• “The Making of Frankenstein”
  • “A Synopsis and Dramatic Reading of Frankenstein”

  • “Cultural Interpretations of Frankenstein” by Susan Tyler Hitchcock

  • “Frankenstein on Stage”

  • “Frankenstein on the Silver Screen”

  • “Growing Up with Frankenstein” an interview with Henry Jenkins

  • “The Creature in the Cinematic Machine” by Paul Flaig

  • “Tyranny Overthrown: Shelley’s Prometheus Unbound”
4. Creation & Remix: Frankenstein’s Creature was much more than a remix of human body parts. It was also about “the spark of life of creation, the mutability of creation, and remix leading to new creations.”
  • “The Modern Prometheus: Pushing the Limits of Creation and Remix” an interview with Henry Jenkins

  • “Celebrity and Fandom in the Age of Frankenstein” by Eric Eisner

  • “Monster Ball” by NYPL Teen Programs

  • “The Monster Reads Milton: Paradise Lost” by Wm. Moeck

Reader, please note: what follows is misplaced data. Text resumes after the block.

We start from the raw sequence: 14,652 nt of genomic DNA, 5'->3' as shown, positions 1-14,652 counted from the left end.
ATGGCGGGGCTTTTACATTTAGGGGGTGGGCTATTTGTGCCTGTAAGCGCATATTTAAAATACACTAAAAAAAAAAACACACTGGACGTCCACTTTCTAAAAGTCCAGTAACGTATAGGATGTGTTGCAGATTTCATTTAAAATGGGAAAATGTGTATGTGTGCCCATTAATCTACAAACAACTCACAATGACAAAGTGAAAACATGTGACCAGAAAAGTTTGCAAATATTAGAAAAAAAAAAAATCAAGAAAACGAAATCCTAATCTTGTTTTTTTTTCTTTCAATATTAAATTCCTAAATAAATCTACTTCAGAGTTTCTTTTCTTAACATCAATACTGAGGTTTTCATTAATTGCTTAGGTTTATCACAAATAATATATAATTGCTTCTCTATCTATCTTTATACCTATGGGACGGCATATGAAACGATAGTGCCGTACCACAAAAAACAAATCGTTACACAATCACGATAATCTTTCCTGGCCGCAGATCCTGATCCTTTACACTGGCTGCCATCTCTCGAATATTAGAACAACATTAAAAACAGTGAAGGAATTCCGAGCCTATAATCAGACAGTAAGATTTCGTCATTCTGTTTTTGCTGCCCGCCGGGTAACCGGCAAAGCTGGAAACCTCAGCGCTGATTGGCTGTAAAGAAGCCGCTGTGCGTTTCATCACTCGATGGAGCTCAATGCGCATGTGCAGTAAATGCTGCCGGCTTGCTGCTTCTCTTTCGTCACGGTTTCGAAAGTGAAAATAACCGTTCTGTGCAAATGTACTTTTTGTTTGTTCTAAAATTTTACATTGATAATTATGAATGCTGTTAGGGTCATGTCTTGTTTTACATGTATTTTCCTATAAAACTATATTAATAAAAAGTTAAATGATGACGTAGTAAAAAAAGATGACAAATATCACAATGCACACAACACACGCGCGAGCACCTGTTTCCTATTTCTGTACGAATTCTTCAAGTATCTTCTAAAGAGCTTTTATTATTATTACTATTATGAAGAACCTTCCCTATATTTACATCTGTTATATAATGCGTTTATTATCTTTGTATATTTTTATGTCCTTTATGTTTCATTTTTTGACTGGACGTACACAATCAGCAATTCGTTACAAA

• “Spark of Being: Electricity and the Human Body” by Madeleine Cohen

  • “Automata and Frankenstein” by Erminio D’Onofrio

The Sources

1. Mary Shelley’s handwritten draft of "Frankenstein": The full original 1818 draft, written in Shelley’s personal notebooks, with a transcription.
2. Prologue to 1831 Edition of "Frankenstein"Mary Shelley’s prologue, describing how the origin of "Frankenstein" came from sharing ghost stories during rainy days in Geneva.
3. The Esdaile Notebook: Percy Bysshe Shelley’s Early Poems: A collection of Percy Shelley’s (husband of Mary) early poems, many dedicated to his first love, Harriet Grove.
4. Friendship Albums by Anne Wagner and Julia Conyers: Wagner and Conyers, women who were part of the same literary social circle as the Shelleys, created the “Friendship Albums,” a series of art and written works that gives a vivid account of their daily lives in the early 19th century.
5.  Correspondence, Poems, and Tracts: Short poems and works by William Godwin and Mary Wollstonecraft (among others), the renowned philosophers and parents of Mary Shelley.